NOTES FROM THE FIELD: How do you spell ‘recovery’?

NOTES FROM THE FIELD: How do you spell ‘recovery’?

It was a shock to look through the peephole and find Amber on my doorstep, back from England on an impromptu visit. But when Pammy came padding out of the kitchen, wearing only a T-shirt and a pair of DreamFree brain-refresh specs I’d picked up at Comdex recently, Amber got a shock of her own.

Break Out the Bubbly: According to the American Electronics Association, the US is on track to lose only 234,000 high-tech jobs this year — a lot better than the 540,000 shed in 2002. Adding to the fun, AT&T is dumping most of its IT staff and outsourcing the work to HP, say my spies. Ousted geeks can try to hook up with HP but they had better keep their passports current: Rumour has those jobs going to HP’s operations in Bangalore. More proof that the phrase “jobless recovery” has joined “business ethics” and “Microsoft Trustworthy Computing” as modern oxymorons.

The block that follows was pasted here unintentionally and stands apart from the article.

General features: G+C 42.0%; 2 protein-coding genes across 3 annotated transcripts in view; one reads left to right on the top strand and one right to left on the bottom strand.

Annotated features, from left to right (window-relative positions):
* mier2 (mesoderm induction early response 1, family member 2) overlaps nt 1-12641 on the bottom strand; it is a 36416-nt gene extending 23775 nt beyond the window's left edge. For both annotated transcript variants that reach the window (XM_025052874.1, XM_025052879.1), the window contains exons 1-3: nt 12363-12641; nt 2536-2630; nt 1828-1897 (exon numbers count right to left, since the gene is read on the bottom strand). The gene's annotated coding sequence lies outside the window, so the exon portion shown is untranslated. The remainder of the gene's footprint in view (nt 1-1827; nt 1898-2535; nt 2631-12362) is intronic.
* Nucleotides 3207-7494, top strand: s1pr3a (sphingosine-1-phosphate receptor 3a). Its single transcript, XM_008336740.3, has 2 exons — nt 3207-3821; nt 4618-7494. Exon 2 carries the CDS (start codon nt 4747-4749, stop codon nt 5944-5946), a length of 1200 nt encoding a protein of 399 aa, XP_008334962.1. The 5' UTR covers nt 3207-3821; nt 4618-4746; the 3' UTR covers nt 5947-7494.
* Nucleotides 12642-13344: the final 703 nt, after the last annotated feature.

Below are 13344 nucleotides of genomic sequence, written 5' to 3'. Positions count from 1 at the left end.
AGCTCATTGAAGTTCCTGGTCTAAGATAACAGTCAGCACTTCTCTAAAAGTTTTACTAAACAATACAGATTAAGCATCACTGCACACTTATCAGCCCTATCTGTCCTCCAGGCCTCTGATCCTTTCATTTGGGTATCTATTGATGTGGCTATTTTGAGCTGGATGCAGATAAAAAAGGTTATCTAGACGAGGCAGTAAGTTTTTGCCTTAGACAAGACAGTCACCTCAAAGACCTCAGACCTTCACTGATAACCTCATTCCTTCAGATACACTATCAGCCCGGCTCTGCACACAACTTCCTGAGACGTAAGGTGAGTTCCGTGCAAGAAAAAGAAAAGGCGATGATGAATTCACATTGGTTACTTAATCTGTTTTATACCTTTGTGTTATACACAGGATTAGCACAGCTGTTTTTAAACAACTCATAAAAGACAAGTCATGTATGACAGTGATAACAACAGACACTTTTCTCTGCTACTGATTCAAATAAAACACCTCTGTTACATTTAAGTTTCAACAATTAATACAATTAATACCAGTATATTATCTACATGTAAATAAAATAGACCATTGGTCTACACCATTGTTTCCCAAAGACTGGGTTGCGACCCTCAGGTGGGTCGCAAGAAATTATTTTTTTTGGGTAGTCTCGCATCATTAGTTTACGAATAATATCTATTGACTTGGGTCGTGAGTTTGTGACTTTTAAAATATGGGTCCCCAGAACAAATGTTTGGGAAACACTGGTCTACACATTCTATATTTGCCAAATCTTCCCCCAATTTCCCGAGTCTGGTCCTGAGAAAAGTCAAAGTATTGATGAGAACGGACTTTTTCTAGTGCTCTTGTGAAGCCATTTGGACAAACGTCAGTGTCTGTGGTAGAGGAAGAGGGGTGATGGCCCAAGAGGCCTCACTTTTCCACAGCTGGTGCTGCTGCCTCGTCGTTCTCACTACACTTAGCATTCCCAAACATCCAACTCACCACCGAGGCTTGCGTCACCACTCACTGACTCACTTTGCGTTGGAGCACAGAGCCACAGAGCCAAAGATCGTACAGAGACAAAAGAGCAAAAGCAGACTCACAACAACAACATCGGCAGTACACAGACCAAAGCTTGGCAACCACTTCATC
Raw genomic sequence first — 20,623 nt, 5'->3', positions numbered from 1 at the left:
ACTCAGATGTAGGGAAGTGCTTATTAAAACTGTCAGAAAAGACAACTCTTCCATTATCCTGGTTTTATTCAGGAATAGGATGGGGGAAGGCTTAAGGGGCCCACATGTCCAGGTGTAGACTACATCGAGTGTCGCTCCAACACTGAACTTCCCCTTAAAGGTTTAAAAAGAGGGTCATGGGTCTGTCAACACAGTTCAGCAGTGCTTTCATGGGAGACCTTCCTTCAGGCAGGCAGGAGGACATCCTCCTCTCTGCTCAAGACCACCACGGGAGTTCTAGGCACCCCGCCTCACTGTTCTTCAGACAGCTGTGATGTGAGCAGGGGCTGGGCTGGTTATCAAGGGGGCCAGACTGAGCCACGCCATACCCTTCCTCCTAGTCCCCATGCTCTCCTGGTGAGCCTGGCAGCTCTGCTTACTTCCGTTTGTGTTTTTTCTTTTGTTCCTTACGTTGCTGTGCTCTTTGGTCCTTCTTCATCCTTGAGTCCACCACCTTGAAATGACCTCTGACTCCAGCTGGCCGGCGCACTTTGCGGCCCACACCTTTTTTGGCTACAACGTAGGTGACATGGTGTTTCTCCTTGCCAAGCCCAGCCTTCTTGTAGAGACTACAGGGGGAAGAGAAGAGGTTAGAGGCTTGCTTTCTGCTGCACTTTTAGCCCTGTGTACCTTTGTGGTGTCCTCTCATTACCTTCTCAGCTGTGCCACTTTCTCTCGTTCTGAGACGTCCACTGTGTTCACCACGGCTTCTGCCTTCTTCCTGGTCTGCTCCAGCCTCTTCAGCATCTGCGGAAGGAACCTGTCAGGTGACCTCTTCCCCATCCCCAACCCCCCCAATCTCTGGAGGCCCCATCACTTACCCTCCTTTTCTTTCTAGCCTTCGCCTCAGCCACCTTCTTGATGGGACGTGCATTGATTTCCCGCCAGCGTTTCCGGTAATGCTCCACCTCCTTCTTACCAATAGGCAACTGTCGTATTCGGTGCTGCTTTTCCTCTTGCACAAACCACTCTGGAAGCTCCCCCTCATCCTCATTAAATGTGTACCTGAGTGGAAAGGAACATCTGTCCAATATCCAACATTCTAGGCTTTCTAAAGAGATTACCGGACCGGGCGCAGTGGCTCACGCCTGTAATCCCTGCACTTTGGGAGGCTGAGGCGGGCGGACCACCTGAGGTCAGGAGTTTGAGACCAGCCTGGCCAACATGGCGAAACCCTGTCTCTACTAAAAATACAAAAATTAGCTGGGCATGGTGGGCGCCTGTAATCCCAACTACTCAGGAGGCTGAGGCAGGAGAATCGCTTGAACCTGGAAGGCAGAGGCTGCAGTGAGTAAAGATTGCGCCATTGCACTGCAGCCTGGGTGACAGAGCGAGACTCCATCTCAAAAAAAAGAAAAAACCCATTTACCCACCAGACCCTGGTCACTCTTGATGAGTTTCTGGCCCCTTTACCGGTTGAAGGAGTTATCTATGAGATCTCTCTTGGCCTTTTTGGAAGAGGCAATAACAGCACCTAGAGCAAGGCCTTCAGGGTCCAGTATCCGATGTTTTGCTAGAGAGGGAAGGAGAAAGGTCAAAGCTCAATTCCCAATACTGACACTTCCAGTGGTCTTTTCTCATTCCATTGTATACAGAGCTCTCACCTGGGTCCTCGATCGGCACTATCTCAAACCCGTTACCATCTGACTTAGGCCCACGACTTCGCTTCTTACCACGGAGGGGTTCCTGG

Plug and Pray: Maybe it’s just a clever way to disguise the comp­any’s offshore support ops, but some Dell techs are embedding Biblical quotations in their email sigs. Such as this one: “If Christ was to come right now: Where would you pass eternity?” Answer: on hold with Dell support. Hey, it feels like an eternity.

Pirate Program: Symantec’s Norton AntiVirus 2004 is so pirate-proof that some paying customers had to reactivate the software license each day — until the program quit working altogether. Now a Cringester says the firm’s anti-buccaneer technology won’t let him backup his PC with Norton Internet Security 2004 installed. Tech support’s solution? Uninstall NIS 2004, do the backup, then reinstall it. First spokesmate, Phil Weiler, said the problems affected less than one per cent of users, the support tech was dead wrong, and Symantec would post a patch to solve the activation snafu — though it wasn’t available at press time.

In a word: arrrrgghhh.

And the Mice Aren’t Too Happy About It, Either: Christmas came early for one Cringe reader when Computer Discount Warehouse sent him a 25kg box of mouse balls (mechanical, not anatomical). The gift was CDW’s way of thanking him for his business. An old flame sent me a dead rat once, but I don’t think she was saying thanks.

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